Referring to the ratio of the decision in Ved Parkash Jain's case (supra) at page 306 where it is held that goodwill has no value in a going concern of partnership, it is held by the learned judges of the Full Bench in Prem Nath's case (supra) that the ratio is clearly opposed to Section 14 of the Indian Partnership Act and also to the observations of the Hon'ble Supreme Court in the case of Khushal Khemgar Shah v. Mrs. Khorshed Banu Dadiba Boatwalla AIR 1970 SC 1147.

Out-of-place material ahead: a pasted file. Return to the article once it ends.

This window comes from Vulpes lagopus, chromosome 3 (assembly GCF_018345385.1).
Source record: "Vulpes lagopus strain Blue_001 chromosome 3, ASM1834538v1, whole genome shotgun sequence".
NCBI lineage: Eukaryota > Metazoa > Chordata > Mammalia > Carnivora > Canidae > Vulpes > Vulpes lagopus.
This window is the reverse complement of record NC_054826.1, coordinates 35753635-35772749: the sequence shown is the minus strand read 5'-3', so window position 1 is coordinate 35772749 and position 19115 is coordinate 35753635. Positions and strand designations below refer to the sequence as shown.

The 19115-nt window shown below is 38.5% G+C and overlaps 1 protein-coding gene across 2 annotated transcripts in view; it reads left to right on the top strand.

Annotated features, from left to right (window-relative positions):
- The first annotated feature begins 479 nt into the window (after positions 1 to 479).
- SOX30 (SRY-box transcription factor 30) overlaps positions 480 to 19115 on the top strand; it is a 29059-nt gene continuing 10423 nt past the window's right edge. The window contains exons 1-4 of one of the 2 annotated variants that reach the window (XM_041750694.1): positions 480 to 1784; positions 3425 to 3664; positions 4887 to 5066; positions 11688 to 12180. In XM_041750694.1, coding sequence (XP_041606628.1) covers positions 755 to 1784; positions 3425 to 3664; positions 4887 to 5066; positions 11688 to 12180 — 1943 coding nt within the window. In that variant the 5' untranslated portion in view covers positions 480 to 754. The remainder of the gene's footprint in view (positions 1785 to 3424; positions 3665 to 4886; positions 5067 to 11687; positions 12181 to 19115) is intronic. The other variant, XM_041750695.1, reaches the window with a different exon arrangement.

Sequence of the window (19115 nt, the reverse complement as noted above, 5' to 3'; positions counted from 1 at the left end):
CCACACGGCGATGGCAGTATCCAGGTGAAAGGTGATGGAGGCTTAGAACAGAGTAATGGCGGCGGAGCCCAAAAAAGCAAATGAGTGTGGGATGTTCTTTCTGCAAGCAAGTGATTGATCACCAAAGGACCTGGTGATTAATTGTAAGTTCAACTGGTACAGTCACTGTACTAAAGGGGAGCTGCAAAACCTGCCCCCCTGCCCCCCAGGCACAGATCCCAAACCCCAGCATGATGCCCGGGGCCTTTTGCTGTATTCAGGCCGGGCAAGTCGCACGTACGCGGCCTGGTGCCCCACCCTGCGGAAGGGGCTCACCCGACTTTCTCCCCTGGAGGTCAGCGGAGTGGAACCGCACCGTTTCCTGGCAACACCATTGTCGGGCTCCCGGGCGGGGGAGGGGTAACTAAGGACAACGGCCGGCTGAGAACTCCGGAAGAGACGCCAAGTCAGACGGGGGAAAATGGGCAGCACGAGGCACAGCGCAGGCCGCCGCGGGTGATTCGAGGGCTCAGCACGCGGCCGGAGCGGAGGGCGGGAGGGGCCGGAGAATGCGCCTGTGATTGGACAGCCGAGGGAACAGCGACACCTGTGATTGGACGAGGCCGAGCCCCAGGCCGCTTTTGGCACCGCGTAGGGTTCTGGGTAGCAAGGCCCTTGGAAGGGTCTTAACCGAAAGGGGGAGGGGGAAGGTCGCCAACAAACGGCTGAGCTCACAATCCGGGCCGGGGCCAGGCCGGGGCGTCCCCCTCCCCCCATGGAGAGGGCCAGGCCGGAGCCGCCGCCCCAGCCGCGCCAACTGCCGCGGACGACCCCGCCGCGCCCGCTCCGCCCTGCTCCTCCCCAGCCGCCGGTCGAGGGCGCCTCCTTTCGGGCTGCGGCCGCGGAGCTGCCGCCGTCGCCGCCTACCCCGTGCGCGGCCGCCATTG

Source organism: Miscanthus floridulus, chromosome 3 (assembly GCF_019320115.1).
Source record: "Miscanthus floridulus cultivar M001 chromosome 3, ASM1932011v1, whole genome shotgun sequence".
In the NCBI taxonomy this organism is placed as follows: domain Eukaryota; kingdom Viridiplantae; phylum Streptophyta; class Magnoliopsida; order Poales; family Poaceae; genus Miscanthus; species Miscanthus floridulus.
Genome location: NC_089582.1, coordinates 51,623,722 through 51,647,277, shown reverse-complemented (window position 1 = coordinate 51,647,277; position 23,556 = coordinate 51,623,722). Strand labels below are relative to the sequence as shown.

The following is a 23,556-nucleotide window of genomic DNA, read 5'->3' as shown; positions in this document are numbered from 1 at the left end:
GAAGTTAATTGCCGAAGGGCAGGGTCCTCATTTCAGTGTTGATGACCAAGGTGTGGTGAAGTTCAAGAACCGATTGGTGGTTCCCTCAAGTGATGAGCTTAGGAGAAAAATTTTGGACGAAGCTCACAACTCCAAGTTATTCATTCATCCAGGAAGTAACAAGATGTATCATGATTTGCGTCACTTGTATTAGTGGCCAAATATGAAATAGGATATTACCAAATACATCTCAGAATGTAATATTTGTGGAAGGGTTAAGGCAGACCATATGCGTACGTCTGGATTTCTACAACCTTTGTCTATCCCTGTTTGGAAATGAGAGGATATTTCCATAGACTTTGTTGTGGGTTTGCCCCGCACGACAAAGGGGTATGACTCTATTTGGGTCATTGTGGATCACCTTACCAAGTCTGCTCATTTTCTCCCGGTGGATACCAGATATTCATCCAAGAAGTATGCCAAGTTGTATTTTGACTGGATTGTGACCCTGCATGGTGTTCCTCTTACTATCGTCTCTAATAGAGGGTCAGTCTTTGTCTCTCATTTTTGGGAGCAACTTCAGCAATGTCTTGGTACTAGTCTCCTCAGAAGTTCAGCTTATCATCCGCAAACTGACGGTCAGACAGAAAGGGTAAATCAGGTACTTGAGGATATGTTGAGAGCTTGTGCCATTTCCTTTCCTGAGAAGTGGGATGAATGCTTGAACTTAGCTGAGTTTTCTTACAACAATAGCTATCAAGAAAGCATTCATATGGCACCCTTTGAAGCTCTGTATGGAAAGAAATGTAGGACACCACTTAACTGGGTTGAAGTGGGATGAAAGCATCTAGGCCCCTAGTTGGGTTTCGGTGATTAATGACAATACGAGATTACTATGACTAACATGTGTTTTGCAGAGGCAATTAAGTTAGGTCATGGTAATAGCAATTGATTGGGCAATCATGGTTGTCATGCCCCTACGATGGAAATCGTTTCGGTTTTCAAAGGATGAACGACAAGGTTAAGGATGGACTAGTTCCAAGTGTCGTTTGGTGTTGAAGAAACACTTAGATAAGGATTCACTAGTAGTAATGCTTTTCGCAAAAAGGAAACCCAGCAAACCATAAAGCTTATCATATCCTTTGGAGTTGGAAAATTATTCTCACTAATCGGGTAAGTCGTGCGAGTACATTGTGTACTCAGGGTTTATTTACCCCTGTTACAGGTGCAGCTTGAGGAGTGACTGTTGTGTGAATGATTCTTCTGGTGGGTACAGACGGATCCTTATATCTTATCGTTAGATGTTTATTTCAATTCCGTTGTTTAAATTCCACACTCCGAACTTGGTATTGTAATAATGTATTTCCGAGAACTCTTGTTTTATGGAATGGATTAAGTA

They have also expressly stated that Ved Parkash Jain's case (supra) was wrongly decided. Nextly, the proposition of the Madras High Court that a firm dealing not in brand named articles or standard articles but only carrying on business in articles which can be got from anywhere and not merely from a particular dealer, there is hardly any possibility of there being goodwill attached to such business and it does not appear to be sound in law inasmuch as the proposition was found to be opposed to the ratio of the Hon'ble Supreme Court laid down in S.C. Cambatta & Co. (P.)Ltd. v. CEPT [1961] 41 ITR 500, according to which the goodwill of a business depends upon varied circumstances or a combination of them. It had defined 'goodwill', as per the headnote of the decision, as follows: ... The location, the service, the standing of the business, the honesty of those who run it, and the lack of competition and many other factors go individually or together to make up the goodwill, though locality always plays a considerable part. Shift the locality, and the goodwill may be lost. At the same time, locality is not everything. The power to attract custom depends on one or more of the other factors as well. In the case of a theatre or restaurant, what is catered, how the service is run and what the competition is, contribute also to the goodwill.